September 20, 2020

Pennsylvania Governor Signs Youth Mentoring Bill Into Law

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Governor Ed Rendell became the first Governor in the United States to sign into law a Bill that will allow the Pennsylvania Game Commission to proceed with a youth mentoring program for hunters. This is part of the Families Afield program that Pennsylvania is a part of.

The Bill, HB1690, is non-specific in how the mentoring program will be set up but it will need to follow the regulatory process.

A Committee was formed to work with the Pennsylvania Game Commission on establishing guidelines for the Youth Mentoring Program. That Committee was represented by the following organizations: The State and National Wild Turkey Federation, Pennsylvania Federation of Sportsmen’s Clubs, United Bow Hunters of Pennsylvania, Central Counties Concerned Sportsmen, Pennsylvania Game Commission, National Rifle Association, Quality Deer Management Association, Big Brothers/Big Sisters and the U.S. Sportsmens Alliance.

An article yesterday in the CentreDaily.com written by Mark Nale, lists what the recommended guidelines should be.

The points include the following requirements: Establishment of a mentoring adult permit fee; mentors should be at least 21 and provide proof of having passed the Hunter Trapper Education course; youth must stay at arms-length when holding the firearm; the youth should only hold the hunting device when stationary; and only one hunting device should be used.

There were some things about the passage of this bill that I found extremely encouraging. First of all, the Bill, which was authored by Rep. Bruce Smith, when presented to the House for approval, was done so by a vote of 193 – 1. The Bill went on to the Senate where a few amendments were made and was passed 50 – 0. Because of the amendments, the Bill returned to the House floor where again it passed, 195 – 1.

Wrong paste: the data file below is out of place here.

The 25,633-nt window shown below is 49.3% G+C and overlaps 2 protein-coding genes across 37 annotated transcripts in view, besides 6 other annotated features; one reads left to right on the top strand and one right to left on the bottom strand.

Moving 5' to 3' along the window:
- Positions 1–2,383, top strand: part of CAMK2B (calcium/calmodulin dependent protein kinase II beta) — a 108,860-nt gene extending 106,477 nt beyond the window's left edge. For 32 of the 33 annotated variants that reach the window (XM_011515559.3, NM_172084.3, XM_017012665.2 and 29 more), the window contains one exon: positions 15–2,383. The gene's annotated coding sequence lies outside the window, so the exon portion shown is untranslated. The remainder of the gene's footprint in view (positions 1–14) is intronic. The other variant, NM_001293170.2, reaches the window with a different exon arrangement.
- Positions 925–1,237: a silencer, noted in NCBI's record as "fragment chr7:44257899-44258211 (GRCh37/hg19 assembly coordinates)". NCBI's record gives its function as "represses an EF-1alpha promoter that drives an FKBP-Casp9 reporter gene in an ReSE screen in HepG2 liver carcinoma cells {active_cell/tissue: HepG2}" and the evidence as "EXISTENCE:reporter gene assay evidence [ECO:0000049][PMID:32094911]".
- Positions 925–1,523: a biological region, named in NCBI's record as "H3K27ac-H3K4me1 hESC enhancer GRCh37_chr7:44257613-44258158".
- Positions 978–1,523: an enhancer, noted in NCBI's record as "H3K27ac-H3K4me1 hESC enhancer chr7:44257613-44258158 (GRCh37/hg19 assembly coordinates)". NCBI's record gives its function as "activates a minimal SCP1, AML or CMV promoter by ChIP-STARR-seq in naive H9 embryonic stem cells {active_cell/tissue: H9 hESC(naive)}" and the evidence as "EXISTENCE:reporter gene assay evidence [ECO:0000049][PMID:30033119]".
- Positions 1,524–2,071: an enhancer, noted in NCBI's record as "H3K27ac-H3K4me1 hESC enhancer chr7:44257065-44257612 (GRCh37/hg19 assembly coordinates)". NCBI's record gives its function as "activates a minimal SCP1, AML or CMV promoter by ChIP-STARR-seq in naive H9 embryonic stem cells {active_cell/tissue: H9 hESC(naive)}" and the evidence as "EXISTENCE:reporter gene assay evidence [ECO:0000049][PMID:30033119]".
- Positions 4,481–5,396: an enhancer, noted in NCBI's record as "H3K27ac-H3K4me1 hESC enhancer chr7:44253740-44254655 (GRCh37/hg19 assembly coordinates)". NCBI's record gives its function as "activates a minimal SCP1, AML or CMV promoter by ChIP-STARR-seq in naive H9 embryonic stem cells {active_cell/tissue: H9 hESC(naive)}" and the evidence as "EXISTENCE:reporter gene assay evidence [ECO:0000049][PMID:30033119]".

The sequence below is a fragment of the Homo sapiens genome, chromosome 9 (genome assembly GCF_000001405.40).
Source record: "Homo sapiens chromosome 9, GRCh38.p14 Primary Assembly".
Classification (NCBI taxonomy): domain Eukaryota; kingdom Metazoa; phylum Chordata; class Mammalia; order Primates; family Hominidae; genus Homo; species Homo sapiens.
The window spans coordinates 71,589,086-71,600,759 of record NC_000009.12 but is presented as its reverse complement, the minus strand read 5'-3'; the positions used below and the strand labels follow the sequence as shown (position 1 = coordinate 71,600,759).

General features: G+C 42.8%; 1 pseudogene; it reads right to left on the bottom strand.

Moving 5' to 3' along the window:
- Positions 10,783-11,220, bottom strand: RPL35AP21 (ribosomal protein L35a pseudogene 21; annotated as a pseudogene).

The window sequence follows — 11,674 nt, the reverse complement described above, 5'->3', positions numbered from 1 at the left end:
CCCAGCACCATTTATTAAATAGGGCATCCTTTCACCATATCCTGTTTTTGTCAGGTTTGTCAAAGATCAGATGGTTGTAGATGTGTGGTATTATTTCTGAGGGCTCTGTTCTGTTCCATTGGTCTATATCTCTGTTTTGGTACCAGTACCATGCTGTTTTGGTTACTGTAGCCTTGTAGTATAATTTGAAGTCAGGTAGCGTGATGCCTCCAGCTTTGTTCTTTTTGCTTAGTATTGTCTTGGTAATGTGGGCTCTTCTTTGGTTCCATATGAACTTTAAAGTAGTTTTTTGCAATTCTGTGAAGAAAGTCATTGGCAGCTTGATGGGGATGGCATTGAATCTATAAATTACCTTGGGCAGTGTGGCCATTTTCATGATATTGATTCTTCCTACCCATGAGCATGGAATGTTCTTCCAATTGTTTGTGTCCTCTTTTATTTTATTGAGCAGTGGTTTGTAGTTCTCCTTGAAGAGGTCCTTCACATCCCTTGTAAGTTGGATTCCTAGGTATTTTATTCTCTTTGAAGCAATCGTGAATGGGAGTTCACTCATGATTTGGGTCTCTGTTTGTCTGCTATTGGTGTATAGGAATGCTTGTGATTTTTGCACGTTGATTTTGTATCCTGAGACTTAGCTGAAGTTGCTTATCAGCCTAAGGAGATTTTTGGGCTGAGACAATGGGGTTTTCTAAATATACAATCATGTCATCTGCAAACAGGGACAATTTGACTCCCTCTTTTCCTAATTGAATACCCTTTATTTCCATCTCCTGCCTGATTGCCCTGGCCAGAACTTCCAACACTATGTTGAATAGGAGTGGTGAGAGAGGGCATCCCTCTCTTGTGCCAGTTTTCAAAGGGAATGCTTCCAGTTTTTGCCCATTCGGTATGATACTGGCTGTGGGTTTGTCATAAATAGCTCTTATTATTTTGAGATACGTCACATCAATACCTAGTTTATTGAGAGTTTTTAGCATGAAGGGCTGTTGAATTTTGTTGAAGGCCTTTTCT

Secondly, the speed in which this Bill made it through the House, the Senate, back to the House and to the Governor’s desk for signage, was remarkable. A sure testimony to the fact that things can happen quickly in politics when there is uniform agreement to a basic belief in an important principal.

Third, in a ceremonial meeting at the Pitcairn – Monroeville Rod and Gun Club in Allegheny County, the Governor made some comments that would seem encouraging to Pennsylvania’s hunters and residents in general. A great breath of fresh air.

“We need this law because for every 100 hunters who retire, only 62 take up the sport,” Rendell said in his address. “If this trend continues, our ability to manage wildlife will be severely affected and Pennsylvania’s economy will suffer. House Bill 1690 is designed to increase sportsmen’s numbers and keep our hunting tradition alive.

“Hunting is a valuable tradition in Pennsylvania, passed on for many generations. Unfortunately, hunting and all the good things that it produces are being threatened by the decrease in our number of hunters. It was incumbent upon us to reverse that trend as swiftly as we could.”

Of course, I would have liked to have seen the Governor take another step toward announcing other reasons why hunting, fishing and wildlife are being threatened, in naming anti-hunting and animal rights groups needlessly consuming millions of dollars and time and energy to rid Americans of their lifelong heritage of hunting and fishing. But, politics is politics.

A great aspect of the passage of this Bill, clearly should send a message to those who would like to upset the heritage of hunting and fishing in Pennsylvania and across other states. With the exception of one dissenter in the House, the Bill passed unanimously in the Senate. The message here is: Pennsylvania is committed to protecting hunting in their state.

We can only hope that other states across this great land will follow the footsteps of Pennsylvania and work diligently to preserve and bolster the hunting and fishing traditions at home.

Tom Remington

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